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Proper Dosage of Ketamine in Intravenous Regional Anesthesia

The safety and scientific validity of this study is the responsibility of the study sponsor and investigators. Listing a study does not mean it has been evaluated by the U.S. Federal Government. Read our disclaimer for details. Identifier: NCT00221871
Recruitment Status : Unknown
Verified September 2005 by University Health Network, Toronto.
Recruitment status was:  Recruiting
First Posted : September 22, 2005
Last Update Posted : October 11, 2006
Information provided by:
University Health Network, Toronto

Brief Summary:
Ketamine added to Lidocaine can increase duration of pain relief following intraveonous regional anesthesia (IVRA). The purpose of this dose response study is to determine the minimum effective dosage of intravenous Ketamine, added to 3 mg/kg of Lidocaine. We anticipate that one dosage will provide us with the proper balance between sufficient anesthesia and minimal side effects.

Condition or disease Intervention/treatment Phase
Pain. Drug: Different dosages of Ketamine Not Applicable

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Study Type : Interventional  (Clinical Trial)
Allocation: Randomized
Intervention Model: Parallel Assignment
Masking: Single
Primary Purpose: Treatment
Official Title: Proper Dosage of Intravenous Ketamine When Used as an Adjuvant to Lidocaine in Intravenous Regional Anesthesia (IVRA).
Study Start Date : January 2004
Study Completion Date : January 2005

Resource links provided by the National Library of Medicine

Drug Information available for: Ketamine

Information from the National Library of Medicine

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Ages Eligible for Study:   18 Years to 70 Years   (Adult, Older Adult)
Sexes Eligible for Study:   All
Accepts Healthy Volunteers:   No

Inclusion Criteria:

  1. Age: 18-70
  2. Weight: 50-100 kg
  3. ASA: I, II, III
  4. Carpal tunnel syndrome surgery, tenolysis, ganglion removal or any peripheral hand surgery that can be done by IVRA.

Exclusion Criteria:

  1. Contraindication to IVRA such as sickle cell disease.
  2. Any known hypersensitivity reaction to Ketamine.
  3. History of chronic pain or regular medication with analgesics.
  4. History of opioid dependence.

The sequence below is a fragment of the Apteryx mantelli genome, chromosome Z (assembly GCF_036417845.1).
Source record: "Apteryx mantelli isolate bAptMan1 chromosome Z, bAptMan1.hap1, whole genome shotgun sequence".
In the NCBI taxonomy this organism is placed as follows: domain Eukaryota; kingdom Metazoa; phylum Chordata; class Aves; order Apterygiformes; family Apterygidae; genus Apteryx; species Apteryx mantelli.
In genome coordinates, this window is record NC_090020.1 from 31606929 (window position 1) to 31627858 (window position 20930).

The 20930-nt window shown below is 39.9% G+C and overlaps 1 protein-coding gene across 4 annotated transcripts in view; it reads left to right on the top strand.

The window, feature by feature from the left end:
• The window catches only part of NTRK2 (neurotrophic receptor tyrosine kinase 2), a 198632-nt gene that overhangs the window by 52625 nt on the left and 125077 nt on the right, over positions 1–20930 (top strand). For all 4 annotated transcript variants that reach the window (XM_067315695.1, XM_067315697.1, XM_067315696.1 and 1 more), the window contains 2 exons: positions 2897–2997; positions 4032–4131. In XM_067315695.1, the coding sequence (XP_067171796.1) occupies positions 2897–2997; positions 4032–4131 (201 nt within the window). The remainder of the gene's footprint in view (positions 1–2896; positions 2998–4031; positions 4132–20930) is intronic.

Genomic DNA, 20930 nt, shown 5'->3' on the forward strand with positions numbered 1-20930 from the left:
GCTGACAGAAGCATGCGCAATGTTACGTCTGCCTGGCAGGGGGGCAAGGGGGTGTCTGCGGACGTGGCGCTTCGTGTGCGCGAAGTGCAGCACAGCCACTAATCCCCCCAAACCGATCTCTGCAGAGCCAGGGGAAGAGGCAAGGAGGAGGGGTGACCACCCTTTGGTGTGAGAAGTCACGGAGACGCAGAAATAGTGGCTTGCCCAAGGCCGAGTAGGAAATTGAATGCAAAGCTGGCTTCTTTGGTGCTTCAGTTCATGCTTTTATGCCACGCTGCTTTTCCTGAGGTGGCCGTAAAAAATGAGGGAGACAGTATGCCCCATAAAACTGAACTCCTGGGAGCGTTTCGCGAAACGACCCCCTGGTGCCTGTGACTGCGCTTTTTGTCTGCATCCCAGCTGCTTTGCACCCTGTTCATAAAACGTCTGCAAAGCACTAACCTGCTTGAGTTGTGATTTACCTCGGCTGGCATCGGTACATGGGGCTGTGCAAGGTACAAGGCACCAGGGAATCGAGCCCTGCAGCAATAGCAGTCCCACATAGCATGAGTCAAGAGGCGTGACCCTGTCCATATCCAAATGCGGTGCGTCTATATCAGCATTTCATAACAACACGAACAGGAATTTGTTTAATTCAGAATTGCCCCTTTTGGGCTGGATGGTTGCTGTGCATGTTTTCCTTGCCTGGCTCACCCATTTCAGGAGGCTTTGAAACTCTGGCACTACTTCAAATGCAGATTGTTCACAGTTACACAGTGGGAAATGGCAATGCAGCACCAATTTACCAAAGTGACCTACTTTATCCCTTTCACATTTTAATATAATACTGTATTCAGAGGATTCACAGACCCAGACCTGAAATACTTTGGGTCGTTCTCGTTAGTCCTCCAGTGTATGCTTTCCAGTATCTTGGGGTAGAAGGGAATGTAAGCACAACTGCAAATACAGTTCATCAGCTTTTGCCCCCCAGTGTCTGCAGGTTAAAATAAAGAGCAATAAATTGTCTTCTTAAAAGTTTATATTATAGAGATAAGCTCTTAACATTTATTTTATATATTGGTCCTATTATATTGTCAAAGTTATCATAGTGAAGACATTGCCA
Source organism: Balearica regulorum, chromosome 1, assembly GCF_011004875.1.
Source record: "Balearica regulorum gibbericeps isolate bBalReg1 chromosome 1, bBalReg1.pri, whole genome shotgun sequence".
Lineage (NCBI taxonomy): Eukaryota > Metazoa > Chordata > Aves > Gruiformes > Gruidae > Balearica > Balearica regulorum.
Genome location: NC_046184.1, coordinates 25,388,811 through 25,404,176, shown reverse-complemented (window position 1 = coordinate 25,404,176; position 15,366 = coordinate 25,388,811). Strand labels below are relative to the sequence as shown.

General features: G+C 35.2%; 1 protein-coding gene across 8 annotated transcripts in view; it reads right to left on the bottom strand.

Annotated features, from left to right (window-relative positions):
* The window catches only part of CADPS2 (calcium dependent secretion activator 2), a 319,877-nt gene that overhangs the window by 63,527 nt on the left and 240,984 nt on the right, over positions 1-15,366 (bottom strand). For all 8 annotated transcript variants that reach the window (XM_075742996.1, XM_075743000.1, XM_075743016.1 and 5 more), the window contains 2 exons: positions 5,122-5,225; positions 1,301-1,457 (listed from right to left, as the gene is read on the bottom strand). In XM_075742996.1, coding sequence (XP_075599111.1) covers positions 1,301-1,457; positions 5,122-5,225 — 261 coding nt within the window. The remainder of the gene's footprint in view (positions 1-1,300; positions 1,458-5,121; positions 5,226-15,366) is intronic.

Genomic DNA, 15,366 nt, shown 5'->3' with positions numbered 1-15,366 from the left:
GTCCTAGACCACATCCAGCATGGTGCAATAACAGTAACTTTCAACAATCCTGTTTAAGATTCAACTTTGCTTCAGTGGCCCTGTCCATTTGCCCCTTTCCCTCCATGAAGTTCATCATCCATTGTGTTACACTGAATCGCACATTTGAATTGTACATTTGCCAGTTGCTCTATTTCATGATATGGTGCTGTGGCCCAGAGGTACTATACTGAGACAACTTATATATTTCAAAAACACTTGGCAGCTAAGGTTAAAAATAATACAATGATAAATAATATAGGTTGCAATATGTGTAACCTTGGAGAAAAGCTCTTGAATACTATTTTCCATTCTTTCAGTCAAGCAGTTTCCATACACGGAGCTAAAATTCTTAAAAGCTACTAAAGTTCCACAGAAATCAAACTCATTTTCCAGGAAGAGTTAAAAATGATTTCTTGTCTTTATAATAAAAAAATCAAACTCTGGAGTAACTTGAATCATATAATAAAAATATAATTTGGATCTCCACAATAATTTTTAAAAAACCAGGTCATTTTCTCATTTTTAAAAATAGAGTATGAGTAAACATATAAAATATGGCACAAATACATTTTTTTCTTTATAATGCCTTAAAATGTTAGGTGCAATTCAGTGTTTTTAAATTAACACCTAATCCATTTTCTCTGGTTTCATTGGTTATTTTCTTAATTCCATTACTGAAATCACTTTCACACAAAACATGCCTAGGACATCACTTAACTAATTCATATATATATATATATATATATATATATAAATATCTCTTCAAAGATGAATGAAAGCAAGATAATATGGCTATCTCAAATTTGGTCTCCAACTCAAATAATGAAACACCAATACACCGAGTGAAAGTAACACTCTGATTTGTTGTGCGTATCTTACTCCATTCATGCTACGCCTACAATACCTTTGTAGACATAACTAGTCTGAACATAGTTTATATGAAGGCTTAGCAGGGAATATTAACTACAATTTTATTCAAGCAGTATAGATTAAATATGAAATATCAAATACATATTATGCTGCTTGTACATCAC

5. Drug of alcohol abuse.
  6. Psychiatric disorder.
  7. Allergy to acetaminophen or codeine

Information from the National Library of Medicine

To learn more about this study, you or your doctor may contact the study research staff using the contact information provided by the sponsor.

Please refer to this study by its identifier (NCT number): NCT00221871

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Contact: Colin McCartney, MD (416)603-5118

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Canada, Ontario
University Health Network Recruiting
Toronto, Ontario, Canada, M5T2S8
Contact: Filomena Valle-Leutri, BSc    (416)603-5800 ext 2016   
Principal Investigator: Colin McCartney, MD         
Sub-Investigator: Vincent Chan, MD         
Sub-Investigator: Philip Peng, MD         
Sub-Investigator: Paul Tumber, MD         
Sponsors and Collaborators
University Health Network, Toronto
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Principal Investigator: Colin McCartney, MD University Health Network, Toronto

Layout table for additonal information Identifier: NCT00221871    
Other Study ID Numbers: UHN02-0233-A
First Posted: September 22, 2005    Key Record Dates
Last Update Posted: October 11, 2006
Last Verified: September 2005
Additional relevant MeSH terms:
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Central Nervous System Depressants
Physiological Effects of Drugs
Sensory System Agents
Peripheral Nervous System Agents
Anesthetics, Dissociative
Anesthetics, Intravenous
Anesthetics, General
Excitatory Amino Acid Antagonists
Excitatory Amino Acid Agents
Neurotransmitter Agents
Molecular Mechanisms of Pharmacological Action